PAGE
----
> of Native American languages, a chapter on ASL, and one on AAE. Also, 
> as I noted above, I would use this book alongside other texts with a 
> wider orientation.
> In fact, I find this book a godsend (pardon my manic enthusiasm) in 
> another way: I've been wanting for years to propose intro ling as a 
> gen ed course under our diversity rubric. This rubric limits the 
> content to marginalized groups in the USA, and this book covers 'em 
> all -- Native Americans, immigrants, African Americans, native 
> Spanish-speakers of the Southwest, the Deaf, and there's also a 
> chapter on language and gender. Yiddish, PA German, and similar 
> language situations are discussed. So, it's an all-around linguistic 
> profile of the USA, from a sound linguistic perspective (I think 
> students will be taken aback by Fishman's chapter, which unabashedly 
> assumes that the loss of immigrant and indigenous languages in the US 
> is a tragedy).
> If you're not already familiar with the book, and teach courses to 
> which it sounds relevant, I strongly recommend that you look at it. I 
> would love to have others' opinions on the book, too, especially, of 
> course, if they have used it in teaching.
> Here is a list of other titles that were recommended by folks who 
> responded to my question:
> Language myths, Laurie Bauer & Peter Trudgill, eds. 1999. Plural 
> Publishing
> How languages work, Carol Genetti, prospective 2011, Cambridge U
> Psycholinguistics: Introduction and Applications, Lise Menn, PhD.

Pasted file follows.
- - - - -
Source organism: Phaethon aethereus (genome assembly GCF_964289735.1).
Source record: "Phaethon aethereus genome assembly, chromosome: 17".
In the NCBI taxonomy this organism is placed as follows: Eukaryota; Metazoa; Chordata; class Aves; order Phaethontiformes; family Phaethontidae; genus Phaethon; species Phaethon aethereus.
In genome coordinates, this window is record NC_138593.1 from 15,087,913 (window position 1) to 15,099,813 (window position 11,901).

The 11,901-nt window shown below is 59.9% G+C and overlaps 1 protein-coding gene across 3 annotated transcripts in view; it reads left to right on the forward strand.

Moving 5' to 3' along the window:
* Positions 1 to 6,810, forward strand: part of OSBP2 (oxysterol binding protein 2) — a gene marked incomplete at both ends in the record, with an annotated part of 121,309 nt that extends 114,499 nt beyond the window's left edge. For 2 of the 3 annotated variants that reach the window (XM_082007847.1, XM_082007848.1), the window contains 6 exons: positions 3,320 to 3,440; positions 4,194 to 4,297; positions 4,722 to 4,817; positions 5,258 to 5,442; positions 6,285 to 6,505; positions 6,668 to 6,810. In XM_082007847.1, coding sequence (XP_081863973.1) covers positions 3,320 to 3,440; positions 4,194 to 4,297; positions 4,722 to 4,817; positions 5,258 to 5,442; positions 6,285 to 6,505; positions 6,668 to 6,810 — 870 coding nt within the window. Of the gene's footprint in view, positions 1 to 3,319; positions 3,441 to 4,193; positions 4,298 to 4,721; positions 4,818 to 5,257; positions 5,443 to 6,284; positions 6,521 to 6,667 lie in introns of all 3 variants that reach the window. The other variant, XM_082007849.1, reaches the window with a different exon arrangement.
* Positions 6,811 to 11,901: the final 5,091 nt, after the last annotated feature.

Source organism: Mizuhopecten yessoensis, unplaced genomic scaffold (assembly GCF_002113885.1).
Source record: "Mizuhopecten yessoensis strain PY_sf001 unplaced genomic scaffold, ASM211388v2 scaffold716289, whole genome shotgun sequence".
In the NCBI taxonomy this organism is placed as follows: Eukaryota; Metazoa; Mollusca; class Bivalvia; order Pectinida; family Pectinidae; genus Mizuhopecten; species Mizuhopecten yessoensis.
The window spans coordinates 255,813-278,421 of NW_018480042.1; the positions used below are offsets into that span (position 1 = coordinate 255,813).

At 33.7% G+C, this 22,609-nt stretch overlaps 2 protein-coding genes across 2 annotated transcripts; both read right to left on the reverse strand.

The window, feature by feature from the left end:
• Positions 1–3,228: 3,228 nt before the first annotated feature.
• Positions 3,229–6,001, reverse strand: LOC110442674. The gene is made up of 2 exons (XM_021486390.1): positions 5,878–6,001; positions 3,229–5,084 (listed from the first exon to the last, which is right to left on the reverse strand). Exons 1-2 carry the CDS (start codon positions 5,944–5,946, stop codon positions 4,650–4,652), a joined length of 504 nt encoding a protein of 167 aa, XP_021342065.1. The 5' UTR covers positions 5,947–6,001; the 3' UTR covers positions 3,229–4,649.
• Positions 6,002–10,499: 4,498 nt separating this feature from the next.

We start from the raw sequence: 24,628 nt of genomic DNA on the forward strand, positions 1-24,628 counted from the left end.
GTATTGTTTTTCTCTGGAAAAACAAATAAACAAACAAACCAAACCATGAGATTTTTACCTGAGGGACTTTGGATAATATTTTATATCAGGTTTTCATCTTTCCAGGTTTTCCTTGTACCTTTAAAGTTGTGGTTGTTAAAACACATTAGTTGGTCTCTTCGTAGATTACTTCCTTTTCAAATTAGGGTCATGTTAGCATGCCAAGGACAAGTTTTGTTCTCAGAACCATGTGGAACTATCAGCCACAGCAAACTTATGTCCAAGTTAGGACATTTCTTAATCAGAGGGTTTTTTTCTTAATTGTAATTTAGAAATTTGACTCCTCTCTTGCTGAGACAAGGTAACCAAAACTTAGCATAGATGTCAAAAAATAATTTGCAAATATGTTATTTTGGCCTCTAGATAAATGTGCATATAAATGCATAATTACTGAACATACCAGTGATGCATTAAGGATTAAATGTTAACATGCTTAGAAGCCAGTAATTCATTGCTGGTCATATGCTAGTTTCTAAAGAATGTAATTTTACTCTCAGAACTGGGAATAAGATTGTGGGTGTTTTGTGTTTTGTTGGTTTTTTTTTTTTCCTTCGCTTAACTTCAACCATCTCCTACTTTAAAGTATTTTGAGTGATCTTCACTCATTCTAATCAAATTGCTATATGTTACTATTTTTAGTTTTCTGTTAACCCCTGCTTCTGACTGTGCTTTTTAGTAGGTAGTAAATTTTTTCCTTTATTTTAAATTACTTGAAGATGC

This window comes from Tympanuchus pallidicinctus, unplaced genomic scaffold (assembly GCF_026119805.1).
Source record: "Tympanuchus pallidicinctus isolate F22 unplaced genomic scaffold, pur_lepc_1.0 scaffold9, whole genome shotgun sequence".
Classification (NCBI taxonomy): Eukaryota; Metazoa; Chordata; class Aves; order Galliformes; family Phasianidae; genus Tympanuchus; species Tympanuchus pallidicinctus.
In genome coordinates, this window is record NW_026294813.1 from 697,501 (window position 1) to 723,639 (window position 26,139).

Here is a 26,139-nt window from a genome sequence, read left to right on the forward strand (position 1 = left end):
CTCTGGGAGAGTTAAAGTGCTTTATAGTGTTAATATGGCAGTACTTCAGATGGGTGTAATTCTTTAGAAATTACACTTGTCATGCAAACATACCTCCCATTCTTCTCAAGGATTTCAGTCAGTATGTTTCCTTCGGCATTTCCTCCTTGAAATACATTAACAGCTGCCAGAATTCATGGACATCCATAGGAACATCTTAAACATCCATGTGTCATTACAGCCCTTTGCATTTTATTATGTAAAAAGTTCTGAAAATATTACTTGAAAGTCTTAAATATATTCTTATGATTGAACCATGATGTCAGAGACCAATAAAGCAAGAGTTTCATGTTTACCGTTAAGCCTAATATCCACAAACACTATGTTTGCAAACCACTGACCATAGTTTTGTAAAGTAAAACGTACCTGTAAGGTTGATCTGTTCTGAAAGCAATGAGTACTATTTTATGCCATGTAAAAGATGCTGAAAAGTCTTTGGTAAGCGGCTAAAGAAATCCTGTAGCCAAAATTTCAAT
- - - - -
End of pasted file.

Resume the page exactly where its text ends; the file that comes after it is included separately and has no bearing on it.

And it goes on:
> Plural Publishing 2010
> Linguistics: An introduction,William McGregor
> Introducing Language in Use, by Bloomer, Griffiths, and Merrison 
> (British English examples)
> Aspects of Language and Language: The Loaded Weapon -- Dwight Bolinger
> Yule, George. The Study of Language. Cambridge University Press
> Relevant Linguistics, Paul W. Justice  (I've looked at this and found 
> it wanting)
> Mark Rosenfelder's "The Language Construction Kit" (Yonagu Books, 
> 2010) -- according to Victor Golla, who submitted the suggestion, it's 
> "disguised as a primer for nerds who want to construct their own 
> Klingon or Elvish," but his students loved the idea of building their 
> own language!
> The Ascent of Babel, Altman
> Anthropological Linguistics, Bill Foley
> Language: Its Structure and Use (Edward Finegan) (I use this for my 
> grad class)
> Contributors:
> Engin Arik, Rosario Caballero, Richard Cameron, Mary Clinton, Seana 
> Coulson, Carol Genetti, Spike Gildea, Tom Givón, Victor Golla, Angus 
> Grieve-Smith, George Lakoff, José-Luis Mendívil, James J. Mischler, 
> Mark P. Line, Lise Menn, Charles C. Rice, Wendy Smith, Phil Young
> Peace to all during these holidays and always!
> Dr. Johanna Rubba, Professor, Linguistics
> Linguistics Minor Advisor
> English Department
> California Polytechnic State University, San Luis Obispo
> E-mail: jrubba at
> Tel.: 805.756.2184
> Dept. Ofc. Tel.: 805.756.2596
> Dept. Fax: 805.756.6374
> URL:

More information about the Funknet mailing list